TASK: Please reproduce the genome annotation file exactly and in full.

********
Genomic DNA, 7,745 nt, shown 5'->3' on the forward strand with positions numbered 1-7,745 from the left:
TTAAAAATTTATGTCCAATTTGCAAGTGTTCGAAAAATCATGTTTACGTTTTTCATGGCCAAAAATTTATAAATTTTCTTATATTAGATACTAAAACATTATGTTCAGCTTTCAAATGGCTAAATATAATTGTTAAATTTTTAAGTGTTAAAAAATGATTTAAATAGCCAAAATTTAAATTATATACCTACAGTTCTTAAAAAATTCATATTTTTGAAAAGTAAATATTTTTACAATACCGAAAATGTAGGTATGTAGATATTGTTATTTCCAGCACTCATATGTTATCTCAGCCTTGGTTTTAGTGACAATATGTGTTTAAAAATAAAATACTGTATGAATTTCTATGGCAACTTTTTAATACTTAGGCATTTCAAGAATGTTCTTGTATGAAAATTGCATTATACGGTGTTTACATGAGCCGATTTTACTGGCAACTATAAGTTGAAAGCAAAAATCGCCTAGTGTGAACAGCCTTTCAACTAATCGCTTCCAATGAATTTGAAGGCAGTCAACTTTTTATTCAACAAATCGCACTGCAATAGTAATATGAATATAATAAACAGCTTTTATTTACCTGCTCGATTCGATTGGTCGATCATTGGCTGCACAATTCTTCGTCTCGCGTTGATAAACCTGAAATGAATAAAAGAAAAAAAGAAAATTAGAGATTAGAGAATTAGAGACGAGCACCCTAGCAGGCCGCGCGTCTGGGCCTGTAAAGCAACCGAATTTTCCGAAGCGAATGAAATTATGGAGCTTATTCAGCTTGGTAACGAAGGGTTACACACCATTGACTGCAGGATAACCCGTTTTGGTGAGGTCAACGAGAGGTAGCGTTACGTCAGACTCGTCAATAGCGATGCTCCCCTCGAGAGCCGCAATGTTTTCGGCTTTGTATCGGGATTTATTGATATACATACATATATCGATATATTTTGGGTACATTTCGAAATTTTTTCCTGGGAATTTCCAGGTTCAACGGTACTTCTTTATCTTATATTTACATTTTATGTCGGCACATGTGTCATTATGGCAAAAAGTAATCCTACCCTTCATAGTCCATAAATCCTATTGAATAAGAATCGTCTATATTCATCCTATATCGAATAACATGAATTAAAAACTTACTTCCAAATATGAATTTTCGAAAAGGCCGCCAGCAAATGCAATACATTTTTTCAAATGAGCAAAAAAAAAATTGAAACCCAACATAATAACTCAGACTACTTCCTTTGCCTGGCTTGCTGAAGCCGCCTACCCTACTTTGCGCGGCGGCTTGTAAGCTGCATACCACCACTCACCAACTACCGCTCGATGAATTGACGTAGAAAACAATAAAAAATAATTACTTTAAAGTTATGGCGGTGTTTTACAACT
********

Genomic DNA, 7,745 nt, shown 5'->3' on the forward strand with positions numbered 1-7,745 from the left:
TTAAAAATTTATGTCCAATTTGCAAGTGTTCGAAAAATCATGTTTACGTTTTTCATGGCCAAAAATTTATAAATTTTCTTATATTAGATACTAAAACATTATGTTCAGCTTTCAAATGGCTAAATATAATTGTTAAATTTTTAAGTGTTAAAAAATGATTTAAATAGCCAAAATTTAAATTATATACCTACAGTTCTTAAAAAATTCATATTTTTGAAAAGTAAATATTTTTACAATACCGAAAATGTAGGTATGTAGATATTGTTATTTCCAGCACTCATATGTTATCTCAGCCTTGGTTTTAGTGACAATATGTGTTTAAAAATAAAATACTGTATGAATTTCTATGGCAACTTTTTAATACTTAGGCATTTCAAGAATGTTCTTGTATGAAAATTGCATTATACGGTGTTTACATGAGCCGATTTTACTGGCAACTATAAGTTGAAAGCAAAAATCGCCTAGTGTGAACAGCCTTTCAACTAATCGCTTCCAATGAATTTGAAGGCAGTCAACTTTTTATTCAACAAATCGCACTGCAATAGTAATATGAATATAATAAACAGCTTTTATTTACCTGCTCGATTCGATTGGTCGATCATTGGCTGCACAATTCTTCGTCTCGCGTTGATAAACCTGAAATGAATAAAAGAAAAAAAGAAAATTAGAGATTAGAGAATTAGAGACGAGCACCCTAGCAGGCCGCGCGTCTGGGCCTGTAAAGCAACCGAATTTTCCGAAGCGAATGAAATTATGGAGCTTATTCAGCTTGGTAACGAAGGGTTACACACCATTGACTGCAGGATAACCCGTTTTGGTGAGGTCAACGAGAGGTAGCGTTACGTCAGACTCGTCAATAGCGATGCTCCCCTCGAGAGCCGCAATGTTTTCGGCTTTGTATCGGGATTTATTGATATACATACATATATCGATATATTTTGGGTACATTTCGAAATTTTTTCCTGGGAATTTCCAGGTTCAACGGTACTTCTTTATCTTATATTTACATTTTATGTCGGCACATGTGTCATTATGGCAAAAAGTAATCCTACCCTTCATAGTCCATAAATCCTATTGAATAAGAATCGTCTATATTCATCCTATATCGAATAACATGAATTAAAAACTTACTTCCAAATATGAATTTTCGAAAAGGCCGCCAGCAAATGCAATACATTTTTTCAAATGAGCAAAAAAAAAATTGAAACCCAACATAATAACTCAGACTACTTCCTTTGCCTGGCTTGCTGAAGCCGCCTACCCTACTTTGCGCGGCGGCTTGTAAGCTGCATACCACCACTCACCAACTACCGCTCGATGAATTGACGTAGAAAACAATAAAAAATAATTACTTTAAAGTTATGGCGGTGTTTTACAACT